Acknowledgement: The authors deeply thank J. Rondinelli and D. Puggioni for fruitful discussions. J.C., X.L. and B.P. are supported by the Gordon and Betty Moore Foundation EPiQS Initiative through Grant No. GBMF4534 for synthesis effort and XPS characterization work at Rutgers. F.W. is supported by the U.S. Department of Energy (DOE) under Grant No. DOE DE-SC 00012375 for characterization work at synchrotron. This research used resources of the Advanced Light Source, which is a Department of Energy Office of Science User Facility under Contract No. DE- AC0205CH11231.

References

  1. R. Ramesh and N. A. Spaldin, Nature Materials 6, 21–29 (2007)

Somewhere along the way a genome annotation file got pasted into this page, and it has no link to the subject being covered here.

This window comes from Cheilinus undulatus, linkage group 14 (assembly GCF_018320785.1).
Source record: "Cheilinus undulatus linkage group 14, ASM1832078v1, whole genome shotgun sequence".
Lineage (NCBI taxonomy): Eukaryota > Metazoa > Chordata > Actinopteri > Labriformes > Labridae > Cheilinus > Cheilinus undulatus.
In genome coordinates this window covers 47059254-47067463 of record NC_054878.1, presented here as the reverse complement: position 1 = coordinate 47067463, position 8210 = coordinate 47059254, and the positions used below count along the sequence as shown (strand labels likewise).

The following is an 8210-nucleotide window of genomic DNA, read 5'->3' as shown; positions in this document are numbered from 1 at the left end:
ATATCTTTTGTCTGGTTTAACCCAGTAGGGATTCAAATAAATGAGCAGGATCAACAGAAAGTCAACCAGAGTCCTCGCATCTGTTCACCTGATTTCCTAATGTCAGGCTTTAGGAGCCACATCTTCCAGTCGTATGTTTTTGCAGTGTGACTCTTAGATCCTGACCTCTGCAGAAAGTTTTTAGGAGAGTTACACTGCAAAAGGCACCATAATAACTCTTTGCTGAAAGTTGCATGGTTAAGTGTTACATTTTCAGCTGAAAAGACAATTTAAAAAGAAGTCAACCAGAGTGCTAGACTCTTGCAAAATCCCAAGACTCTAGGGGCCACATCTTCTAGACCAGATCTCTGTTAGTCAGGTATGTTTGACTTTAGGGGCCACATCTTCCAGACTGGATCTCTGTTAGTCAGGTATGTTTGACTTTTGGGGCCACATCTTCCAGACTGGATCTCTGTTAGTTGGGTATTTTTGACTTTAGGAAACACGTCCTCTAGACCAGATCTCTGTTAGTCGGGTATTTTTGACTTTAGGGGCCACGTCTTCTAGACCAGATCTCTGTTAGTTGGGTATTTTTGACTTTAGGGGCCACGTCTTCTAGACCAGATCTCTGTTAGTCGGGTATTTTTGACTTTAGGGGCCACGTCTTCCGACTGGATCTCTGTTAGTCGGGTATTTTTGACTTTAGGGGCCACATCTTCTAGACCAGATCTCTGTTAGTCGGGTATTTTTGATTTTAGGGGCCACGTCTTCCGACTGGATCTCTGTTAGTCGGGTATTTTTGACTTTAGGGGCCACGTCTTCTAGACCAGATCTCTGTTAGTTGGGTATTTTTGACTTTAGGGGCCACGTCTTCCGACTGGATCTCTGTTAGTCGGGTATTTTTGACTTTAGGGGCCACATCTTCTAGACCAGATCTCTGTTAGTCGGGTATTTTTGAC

2. E. Bousquet, and A. Cano, J. Phys.: Condens. Matter 28, 123001 (2016).
  3. W. Eerenstein, N. D. Mathur and J. F. Scott, Nature 442, 759 (2006)
  4. N. Hur, S. Park, P. A. Sharma, J. S. Ahn, S. Guha and S-W. Cheong, Nature 429, 392 (2004)
  5. T. Zhao, A. Scholl, F. Zavaliche, K. Lee, M. Barry, A. Doran, M. P. Cruz, Y. H. Chu, C. Ederer, N. A. Spaldin, R. R. Das, D. M. Kim, S. H. Baek, C. B. Eom and R. Ramesh, Nature Materials 5, 823 (2006)
  6. C. R. Serrao, A. K. Kundu, S. B. Krupanidhi, U. V. Waghmare, and C. N. R. Rao, Phys. Rev. B 72, 220101(R) (2005)
  7. J. R. Sahu, C. R. Serrao, N. Ray, U. V. Waghmare, and C. N. R. Rao, J. Mater. Chem. 17, 42 (2007).
  8. Z. X. Cheng, X. L. Wang, S. X. Dou, H. Kimura, and K. Ozawa, J. Appl. Phys. 107, 09D905 (2010).
  9. X. Liu, S. Middey, Y. Cao, M. Kareev, and J. Chakhalian, MRS Commun. 6, 133 (2016).